http://galaxref.com/training/resources/

I try to tell young kids and older players that you will get pushed, slashed, tripped and cross checked and you have to deal with it.  This is what I call being “tough enough”.  All to often we want to retaliate or question the official.  The best course of action is to walk away and keep playing hard.  That’s what a gamer does (please understand, I am not talking about a video gamer).  A gamer is someone that plays aggressive hard nosed lacrosse and never gives up constantly pushing himself and his teammates to succeed.

Every child/player is different.  Some players are more aggressive than others.  So when you are watching your child play and you see him get roughed up a little,  don’t get on him for not being tough.  Let him understand that you just need to be “tough enough”

The web site below is a humorous way of describing roughhousing and how important it is for children.

http://www.artofmanliness.com/2012/02/07/the-importance-of-roughhousing-with-your-kids/

I wish my parents had this resource when I was growing up it would have saved me several trips to the emergency room.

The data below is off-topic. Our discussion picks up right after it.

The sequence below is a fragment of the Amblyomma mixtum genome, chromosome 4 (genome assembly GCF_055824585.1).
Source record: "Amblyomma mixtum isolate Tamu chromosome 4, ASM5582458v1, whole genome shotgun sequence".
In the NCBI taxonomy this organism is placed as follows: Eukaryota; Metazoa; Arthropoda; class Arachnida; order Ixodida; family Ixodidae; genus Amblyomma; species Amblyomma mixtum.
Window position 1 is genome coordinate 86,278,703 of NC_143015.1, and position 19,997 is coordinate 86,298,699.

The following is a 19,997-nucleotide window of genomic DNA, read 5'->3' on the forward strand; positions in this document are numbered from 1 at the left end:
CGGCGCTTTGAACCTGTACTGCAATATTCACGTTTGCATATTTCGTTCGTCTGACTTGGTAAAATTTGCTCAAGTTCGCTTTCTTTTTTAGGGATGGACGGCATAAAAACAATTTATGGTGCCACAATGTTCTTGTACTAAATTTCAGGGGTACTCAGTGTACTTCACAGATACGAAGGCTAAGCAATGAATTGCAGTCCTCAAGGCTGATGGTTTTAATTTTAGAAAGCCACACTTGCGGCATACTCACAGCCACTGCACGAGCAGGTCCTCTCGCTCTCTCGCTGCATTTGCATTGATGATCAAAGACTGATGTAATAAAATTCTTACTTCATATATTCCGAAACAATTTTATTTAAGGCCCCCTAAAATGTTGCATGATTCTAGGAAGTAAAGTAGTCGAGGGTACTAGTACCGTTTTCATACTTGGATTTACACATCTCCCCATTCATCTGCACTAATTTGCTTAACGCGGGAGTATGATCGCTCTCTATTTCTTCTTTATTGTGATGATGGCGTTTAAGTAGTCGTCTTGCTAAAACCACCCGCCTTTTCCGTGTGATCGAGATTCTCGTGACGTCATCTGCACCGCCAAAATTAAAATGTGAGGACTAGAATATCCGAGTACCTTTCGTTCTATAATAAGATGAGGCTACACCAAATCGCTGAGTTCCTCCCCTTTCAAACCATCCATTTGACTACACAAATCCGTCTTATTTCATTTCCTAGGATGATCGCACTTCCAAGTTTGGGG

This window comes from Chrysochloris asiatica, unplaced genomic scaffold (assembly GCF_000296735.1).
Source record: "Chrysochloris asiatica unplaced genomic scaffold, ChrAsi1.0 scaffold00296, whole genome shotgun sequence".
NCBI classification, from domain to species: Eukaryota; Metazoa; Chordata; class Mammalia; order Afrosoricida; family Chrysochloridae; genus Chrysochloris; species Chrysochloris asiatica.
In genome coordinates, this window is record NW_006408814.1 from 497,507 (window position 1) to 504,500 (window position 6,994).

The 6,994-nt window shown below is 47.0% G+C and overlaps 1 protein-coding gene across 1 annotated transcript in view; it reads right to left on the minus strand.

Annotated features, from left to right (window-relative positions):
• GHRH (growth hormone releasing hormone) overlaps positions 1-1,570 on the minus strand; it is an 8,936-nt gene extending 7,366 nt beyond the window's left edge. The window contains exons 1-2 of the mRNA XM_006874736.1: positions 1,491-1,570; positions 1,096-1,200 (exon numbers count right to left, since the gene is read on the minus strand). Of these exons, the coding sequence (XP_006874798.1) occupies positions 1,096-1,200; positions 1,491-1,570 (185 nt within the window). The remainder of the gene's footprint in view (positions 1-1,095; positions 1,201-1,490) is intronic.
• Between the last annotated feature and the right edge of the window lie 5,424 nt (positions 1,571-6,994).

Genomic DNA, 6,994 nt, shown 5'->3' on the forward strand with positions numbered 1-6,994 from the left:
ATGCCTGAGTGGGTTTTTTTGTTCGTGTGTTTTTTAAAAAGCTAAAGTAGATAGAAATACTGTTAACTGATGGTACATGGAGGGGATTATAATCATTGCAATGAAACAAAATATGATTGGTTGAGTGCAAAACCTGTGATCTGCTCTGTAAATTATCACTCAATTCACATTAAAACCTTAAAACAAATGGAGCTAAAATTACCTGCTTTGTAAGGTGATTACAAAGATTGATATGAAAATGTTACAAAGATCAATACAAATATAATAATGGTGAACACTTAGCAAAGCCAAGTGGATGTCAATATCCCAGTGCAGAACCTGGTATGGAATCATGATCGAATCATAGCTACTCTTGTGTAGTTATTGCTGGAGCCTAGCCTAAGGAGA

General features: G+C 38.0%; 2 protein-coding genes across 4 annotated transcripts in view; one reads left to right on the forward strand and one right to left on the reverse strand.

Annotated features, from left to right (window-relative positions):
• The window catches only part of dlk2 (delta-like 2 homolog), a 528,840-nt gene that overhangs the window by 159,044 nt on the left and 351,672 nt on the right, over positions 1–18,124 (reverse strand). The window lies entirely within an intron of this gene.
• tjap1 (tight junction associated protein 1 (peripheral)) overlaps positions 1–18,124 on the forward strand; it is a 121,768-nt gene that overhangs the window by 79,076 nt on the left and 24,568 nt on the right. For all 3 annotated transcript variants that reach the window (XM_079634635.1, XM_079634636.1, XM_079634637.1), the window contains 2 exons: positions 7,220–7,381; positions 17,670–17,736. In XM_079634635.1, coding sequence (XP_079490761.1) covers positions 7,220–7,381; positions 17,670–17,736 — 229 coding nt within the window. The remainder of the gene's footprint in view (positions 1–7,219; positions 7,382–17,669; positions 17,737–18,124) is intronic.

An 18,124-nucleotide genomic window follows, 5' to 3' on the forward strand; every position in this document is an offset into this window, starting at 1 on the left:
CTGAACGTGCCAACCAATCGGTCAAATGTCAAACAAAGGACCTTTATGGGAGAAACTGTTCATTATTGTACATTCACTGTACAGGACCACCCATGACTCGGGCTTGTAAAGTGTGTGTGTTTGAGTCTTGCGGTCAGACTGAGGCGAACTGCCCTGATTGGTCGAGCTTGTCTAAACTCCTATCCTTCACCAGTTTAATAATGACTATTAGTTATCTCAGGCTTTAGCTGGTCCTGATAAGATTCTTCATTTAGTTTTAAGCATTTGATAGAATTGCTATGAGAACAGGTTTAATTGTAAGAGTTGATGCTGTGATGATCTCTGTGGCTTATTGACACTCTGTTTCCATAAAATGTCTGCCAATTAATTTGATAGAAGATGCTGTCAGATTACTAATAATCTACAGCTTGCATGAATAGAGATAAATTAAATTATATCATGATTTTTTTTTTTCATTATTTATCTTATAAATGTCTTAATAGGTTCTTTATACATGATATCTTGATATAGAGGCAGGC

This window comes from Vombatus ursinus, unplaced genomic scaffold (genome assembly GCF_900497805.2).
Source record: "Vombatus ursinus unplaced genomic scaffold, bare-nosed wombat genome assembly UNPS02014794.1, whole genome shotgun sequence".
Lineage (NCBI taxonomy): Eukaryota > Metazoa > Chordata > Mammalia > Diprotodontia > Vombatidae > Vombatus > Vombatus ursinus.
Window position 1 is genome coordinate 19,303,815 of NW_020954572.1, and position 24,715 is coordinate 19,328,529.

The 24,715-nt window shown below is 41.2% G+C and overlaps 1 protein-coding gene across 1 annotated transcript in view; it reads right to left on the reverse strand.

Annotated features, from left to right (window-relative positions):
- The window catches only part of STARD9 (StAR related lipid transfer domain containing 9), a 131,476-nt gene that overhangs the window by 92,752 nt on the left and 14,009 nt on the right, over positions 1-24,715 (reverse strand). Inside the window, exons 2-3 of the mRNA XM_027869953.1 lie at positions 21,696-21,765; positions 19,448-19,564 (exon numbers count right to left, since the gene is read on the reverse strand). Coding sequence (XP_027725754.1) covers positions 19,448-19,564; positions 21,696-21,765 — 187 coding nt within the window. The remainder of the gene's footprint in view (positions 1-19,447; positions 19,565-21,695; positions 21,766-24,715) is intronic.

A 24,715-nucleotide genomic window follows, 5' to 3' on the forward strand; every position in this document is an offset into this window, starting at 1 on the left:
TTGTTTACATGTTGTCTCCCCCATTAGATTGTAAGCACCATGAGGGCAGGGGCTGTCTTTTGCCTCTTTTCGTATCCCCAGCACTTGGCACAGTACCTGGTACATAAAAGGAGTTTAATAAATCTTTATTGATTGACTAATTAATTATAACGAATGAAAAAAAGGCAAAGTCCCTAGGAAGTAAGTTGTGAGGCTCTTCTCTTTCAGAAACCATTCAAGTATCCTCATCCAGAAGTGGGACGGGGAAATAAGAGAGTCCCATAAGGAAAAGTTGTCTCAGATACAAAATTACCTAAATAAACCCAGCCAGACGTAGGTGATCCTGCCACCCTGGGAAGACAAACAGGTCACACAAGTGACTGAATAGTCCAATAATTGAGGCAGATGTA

See ya on the field,

 

Coach Lou

 

 

Introducing the AYL Weekly Newsletter

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If you have not done so already, sign up for the AYL Weekly Newsletter. Every Tuesday morning AYL sends out our weekly newsletter via MailChimp to over seven hundred subscribers. We want that subscription list to grow and for every one of our members to read and enjoy the newsletter.

Each newsletter will have:

  • Coach Lou’s Corner – A message about lacrosse coaching, life lessons, and how to best enjoy the game.
  • Director Messages – Important information regarding new signups, roster postings, and schedules
  • Zebra Knowledge – I give a short explanation about officiating and lacrosse rules
  • Weekend Game Scores – Once games get going we will post the scores and direct everyone to team standings within their division
  • Important Dates – A small calendar of upcoming events, camps, and clinics
  • Final Thoughts & Expectations – Thoughts about the past weekend’s games, and what we expect from everyone for the upcoming weekend.